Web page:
It was a rotten old night due to heavy rain and wind, however, the hardy BBC members, resilient as ever, ensured that there was a decent attendance at Storytellers to listen to another diverse subject, namely ‘The Art of Truffling”. Member Mike Katz and his wife Frederique shared their experiences of planting a trufferie and the delights which come from owning a truffle dog, Tibor.
Mike took us on a fascinating introduction to truffles, explaining what exactly truffles are, Mike & Frederique’s journey into the world of truffles, comparing dogs v pigs to find them and finishing off with a demonstration. He told us about the White Truffle, found in Italy, and now being attempted in WA. We learnt about the Black Truffle along with Summer, Autumn, Winter and Chinese Truffles. The Winter Truffle is regarded as the most powerful of the dark truffles and found in many parts of the world, Périgord in France but also Italy, Spain and now Australia.
As we listened to Mike’s story it was very evident that there was a lot of hard work, expense and time invested in attempting to produce truffles. One needed to try and find the most suitable land, not always the best soil, establish an irrigation system, get the right PH balance, fence the site, plant the inoculated seedlings, wait and pray!
Key success factors being:
- Soil – PH, Friable, limestone is ideal.
- Temperature – at least 20 days a year < 0
- Properly inoculated seed stock-Oak, Hazelnut
- Time, Talent, Tenacity
- A good dog -Tibor in their case
For their part Mike & Frederique happened across ‘Truffling’ after a chance read of the Delicious Magazine back in 2001. Something struck a chord with them. It was very different and there was of course the associated romance that truffles have along with other high-end luxury goods such as caviar and fine wines. By 2003 they had found their plot of land, west of Goulburn, and built an 8 mega-litre dam, ploughed, balanced the PH and planted a mix of inoculated French Oak, English Oak and Hazelnut trees, 720 in total. They have had success with producing truffles, though certainly not in a commercial volume (as against their Wagyu beef interests). In fact, their trees are 15 years old now, and about 10% of the trees have produced truffles. These trees are marked for reference. So as explained there is plenty of hard work involved. Commercially the going price per kilo of truffle is in the region of $2000 – $3000 ..yes, a luxury indeed!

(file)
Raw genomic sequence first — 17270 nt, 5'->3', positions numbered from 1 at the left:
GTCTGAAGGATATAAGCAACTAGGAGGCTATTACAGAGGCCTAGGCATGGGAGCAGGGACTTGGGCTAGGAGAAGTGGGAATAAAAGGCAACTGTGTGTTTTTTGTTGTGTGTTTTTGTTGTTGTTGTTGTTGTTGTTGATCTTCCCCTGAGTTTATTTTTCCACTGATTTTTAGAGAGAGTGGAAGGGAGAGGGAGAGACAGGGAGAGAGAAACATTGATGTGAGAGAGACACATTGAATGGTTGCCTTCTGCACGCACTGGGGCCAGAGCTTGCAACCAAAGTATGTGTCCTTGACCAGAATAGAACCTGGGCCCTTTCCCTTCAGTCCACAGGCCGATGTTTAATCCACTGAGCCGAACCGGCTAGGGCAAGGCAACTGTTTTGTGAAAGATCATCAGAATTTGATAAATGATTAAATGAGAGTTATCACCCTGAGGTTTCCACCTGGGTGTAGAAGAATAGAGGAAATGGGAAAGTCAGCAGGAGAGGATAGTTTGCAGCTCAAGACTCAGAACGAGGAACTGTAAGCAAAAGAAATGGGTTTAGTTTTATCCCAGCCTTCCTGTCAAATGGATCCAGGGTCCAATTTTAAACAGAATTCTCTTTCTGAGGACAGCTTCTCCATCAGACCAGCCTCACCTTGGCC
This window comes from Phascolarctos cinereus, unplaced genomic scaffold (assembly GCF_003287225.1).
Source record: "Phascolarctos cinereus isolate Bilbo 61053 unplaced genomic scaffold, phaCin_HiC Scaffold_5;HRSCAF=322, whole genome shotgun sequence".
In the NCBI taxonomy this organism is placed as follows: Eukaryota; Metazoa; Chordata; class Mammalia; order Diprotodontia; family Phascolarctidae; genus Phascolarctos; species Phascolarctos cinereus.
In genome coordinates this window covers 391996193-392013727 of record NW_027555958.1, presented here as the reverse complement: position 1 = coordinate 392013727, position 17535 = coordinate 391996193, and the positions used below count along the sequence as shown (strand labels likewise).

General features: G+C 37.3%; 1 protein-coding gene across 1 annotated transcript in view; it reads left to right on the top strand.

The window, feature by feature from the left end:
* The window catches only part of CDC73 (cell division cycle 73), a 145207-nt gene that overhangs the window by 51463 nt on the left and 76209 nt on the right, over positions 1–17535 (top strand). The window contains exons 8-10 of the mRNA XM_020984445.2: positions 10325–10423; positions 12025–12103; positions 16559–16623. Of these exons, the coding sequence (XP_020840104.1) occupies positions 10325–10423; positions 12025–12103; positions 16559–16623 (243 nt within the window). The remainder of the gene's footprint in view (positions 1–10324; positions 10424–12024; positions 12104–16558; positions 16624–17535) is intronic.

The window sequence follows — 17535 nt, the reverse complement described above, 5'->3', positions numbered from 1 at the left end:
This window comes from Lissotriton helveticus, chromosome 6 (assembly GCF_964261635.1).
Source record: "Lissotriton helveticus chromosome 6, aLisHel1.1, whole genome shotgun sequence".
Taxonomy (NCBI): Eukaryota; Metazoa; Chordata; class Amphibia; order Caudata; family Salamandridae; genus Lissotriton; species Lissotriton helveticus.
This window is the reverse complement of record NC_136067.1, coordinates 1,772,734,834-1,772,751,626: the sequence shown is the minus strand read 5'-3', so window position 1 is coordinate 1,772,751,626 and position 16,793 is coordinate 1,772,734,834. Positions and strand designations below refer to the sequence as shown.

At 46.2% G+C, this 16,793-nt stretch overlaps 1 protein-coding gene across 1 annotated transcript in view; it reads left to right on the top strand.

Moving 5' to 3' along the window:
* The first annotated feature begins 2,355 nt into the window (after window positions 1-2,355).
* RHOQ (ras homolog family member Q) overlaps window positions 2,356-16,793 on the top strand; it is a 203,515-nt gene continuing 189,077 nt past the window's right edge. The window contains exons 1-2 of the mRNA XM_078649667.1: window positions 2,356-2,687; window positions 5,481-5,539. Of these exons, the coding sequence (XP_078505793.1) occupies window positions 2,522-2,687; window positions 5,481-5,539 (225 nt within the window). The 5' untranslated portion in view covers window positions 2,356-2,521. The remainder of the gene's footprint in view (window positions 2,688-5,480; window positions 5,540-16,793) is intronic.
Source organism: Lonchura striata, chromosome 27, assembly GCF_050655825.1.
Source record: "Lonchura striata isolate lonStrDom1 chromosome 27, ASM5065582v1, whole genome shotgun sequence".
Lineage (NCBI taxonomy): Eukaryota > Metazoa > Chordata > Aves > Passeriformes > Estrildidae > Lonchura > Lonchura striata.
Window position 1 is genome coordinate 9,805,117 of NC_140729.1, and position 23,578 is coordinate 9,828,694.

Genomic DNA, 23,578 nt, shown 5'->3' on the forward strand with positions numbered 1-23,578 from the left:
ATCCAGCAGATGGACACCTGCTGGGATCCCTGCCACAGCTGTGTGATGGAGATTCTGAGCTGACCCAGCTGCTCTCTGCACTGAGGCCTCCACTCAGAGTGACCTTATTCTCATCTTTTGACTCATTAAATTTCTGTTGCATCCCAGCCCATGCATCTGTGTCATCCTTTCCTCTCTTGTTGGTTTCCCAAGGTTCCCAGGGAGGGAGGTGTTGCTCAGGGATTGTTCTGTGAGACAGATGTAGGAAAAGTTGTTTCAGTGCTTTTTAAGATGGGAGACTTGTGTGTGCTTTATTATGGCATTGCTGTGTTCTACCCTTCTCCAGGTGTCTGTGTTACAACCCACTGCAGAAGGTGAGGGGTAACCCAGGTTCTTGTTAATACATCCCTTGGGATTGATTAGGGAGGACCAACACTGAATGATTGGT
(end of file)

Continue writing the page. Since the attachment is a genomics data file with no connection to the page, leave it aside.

Mike talked about the difficulty of actual discovering the truffles, as they are found under the soil at the base of the trees, and not evident. It takes the fine senses of pigs and dogs to sniff them out. He showed a great photo of a huge pig, presumably in France, in action, earning its keep. A close-up would probably show the farmer distinguished by a lack of fingers! Mike & Frederique bought a Lagotto breed of dog, Tibor, and took it to be trained as per airport sniffer dogs. Tibor now has perfected the art of discovering truffles, makes no attempt to eat the truffle preferring a well-deserved treat from generally Frederique.
We were treated to a demonstration of Tibor in action after several pieces of truffle were secreted around the room. No problem for Tibor.
Finally, Mike gave a few tips on how to serve truffles:
- Do not cook
- Scrape or slice on plain food
- Scrambled eggs
- Mashed potato
- Pasta without pesto
Many thanks must go to Mike & Frederique and Meredith Aveling for arranging them to share their wonderful story with the BBC. The subject really resonated with the audience evidenced by the large number of questions.
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